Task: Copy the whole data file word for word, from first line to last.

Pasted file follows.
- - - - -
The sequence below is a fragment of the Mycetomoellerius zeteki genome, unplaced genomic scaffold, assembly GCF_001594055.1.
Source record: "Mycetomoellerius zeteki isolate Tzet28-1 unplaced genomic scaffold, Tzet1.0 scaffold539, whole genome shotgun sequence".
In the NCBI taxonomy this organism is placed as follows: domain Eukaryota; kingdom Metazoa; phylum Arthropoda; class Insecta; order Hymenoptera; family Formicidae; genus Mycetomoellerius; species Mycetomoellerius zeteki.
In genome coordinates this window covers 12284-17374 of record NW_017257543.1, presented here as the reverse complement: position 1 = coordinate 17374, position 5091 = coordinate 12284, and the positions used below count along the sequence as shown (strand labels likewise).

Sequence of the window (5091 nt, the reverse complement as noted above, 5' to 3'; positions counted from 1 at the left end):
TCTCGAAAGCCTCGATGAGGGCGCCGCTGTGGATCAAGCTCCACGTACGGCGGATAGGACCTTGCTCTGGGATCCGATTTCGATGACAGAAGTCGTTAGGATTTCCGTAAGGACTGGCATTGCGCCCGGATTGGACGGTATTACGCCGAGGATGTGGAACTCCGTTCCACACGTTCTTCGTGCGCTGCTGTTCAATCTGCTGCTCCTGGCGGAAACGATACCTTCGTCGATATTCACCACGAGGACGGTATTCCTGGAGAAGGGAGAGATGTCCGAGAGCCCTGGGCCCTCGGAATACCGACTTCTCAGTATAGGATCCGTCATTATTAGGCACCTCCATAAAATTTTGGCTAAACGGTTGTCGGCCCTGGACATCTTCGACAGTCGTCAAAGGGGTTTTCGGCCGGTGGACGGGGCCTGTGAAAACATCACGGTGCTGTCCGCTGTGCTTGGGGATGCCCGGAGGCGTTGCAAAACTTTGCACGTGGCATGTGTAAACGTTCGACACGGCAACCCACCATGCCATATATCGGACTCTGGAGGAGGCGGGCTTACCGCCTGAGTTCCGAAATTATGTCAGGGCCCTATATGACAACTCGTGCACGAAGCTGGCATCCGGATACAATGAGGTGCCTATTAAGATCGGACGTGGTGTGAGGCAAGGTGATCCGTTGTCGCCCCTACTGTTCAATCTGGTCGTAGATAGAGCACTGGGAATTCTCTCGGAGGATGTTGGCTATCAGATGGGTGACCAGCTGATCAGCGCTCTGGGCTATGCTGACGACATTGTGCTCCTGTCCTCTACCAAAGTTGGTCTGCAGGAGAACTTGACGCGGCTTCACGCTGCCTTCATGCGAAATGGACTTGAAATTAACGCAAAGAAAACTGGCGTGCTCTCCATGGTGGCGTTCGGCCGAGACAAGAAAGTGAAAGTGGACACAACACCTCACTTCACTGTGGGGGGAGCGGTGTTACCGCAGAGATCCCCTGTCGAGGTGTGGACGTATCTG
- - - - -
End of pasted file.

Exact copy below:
The sequence below is a fragment of the Mycetomoellerius zeteki genome, unplaced genomic scaffold, assembly GCF_001594055.1.
Source record: "Mycetomoellerius zeteki isolate Tzet28-1 unplaced genomic scaffold, Tzet1.0 scaffold539, whole genome shotgun sequence".
In the NCBI taxonomy this organism is placed as follows: domain Eukaryota; kingdom Metazoa; phylum Arthropoda; class Insecta; order Hymenoptera; family Formicidae; genus Mycetomoellerius; species Mycetomoellerius zeteki.
In genome coordinates this window covers 12284-17374 of record NW_017257543.1, presented here as the reverse complement: position 1 = coordinate 17374, position 5091 = coordinate 12284, and the positions used below count along the sequence as shown (strand labels likewise).

Sequence of the window (5091 nt, the reverse complement as noted above, 5' to 3'; positions counted from 1 at the left end):
TCTCGAAAGCCTCGATGAGGGCGCCGCTGTGGATCAAGCTCCACGTACGGCGGATAGGACCTTGCTCTGGGATCCGATTTCGATGACAGAAGTCGTTAGGATTTCCGTAAGGACTGGCATTGCGCCCGGATTGGACGGTATTACGCCGAGGATGTGGAACTCCGTTCCACACGTTCTTCGTGCGCTGCTGTTCAATCTGCTGCTCCTGGCGGAAACGATACCTTCGTCGATATTCACCACGAGGACGGTATTCCTGGAGAAGGGAGAGATGTCCGAGAGCCCTGGGCCCTCGGAATACCGACTTCTCAGTATAGGATCCGTCATTATTAGGCACCTCCATAAAATTTTGGCTAAACGGTTGTCGGCCCTGGACATCTTCGACAGTCGTCAAAGGGGTTTTCGGCCGGTGGACGGGGCCTGTGAAAACATCACGGTGCTGTCCGCTGTGCTTGGGGATGCCCGGAGGCGTTGCAAAACTTTGCACGTGGCATGTGTAAACGTTCGACACGGCAACCCACCATGCCATATATCGGACTCTGGAGGAGGCGGGCTTACCGCCTGAGTTCCGAAATTATGTCAGGGCCCTATATGACAACTCGTGCACGAAGCTGGCATCCGGATACAATGAGGTGCCTATTAAGATCGGACGTGGTGTGAGGCAAGGTGATCCGTTGTCGCCCCTACTGTTCAATCTGGTCGTAGATAGAGCACTGGGAATTCTCTCGGAGGATGTTGGCTATCAGATGGGTGACCAGCTGATCAGCGCTCTGGGCTATGCTGACGACATTGTGCTCCTGTCCTCTACCAAAGTTGGTCTGCAGGAGAACTTGACGCGGCTTCACGCTGCCTTCATGCGAAATGGACTTGAAATTAACGCAAAGAAAACTGGCGTGCTCTCCATGGTGGCGTTCGGCCGAGACAAGAAAGTGAAAGTGGACACAACACCTCACTTCACTGTGGGGGGAGCGGTGTTACCGCAGAGATCCCCTGTCGAGGTGTGGACGTATCTG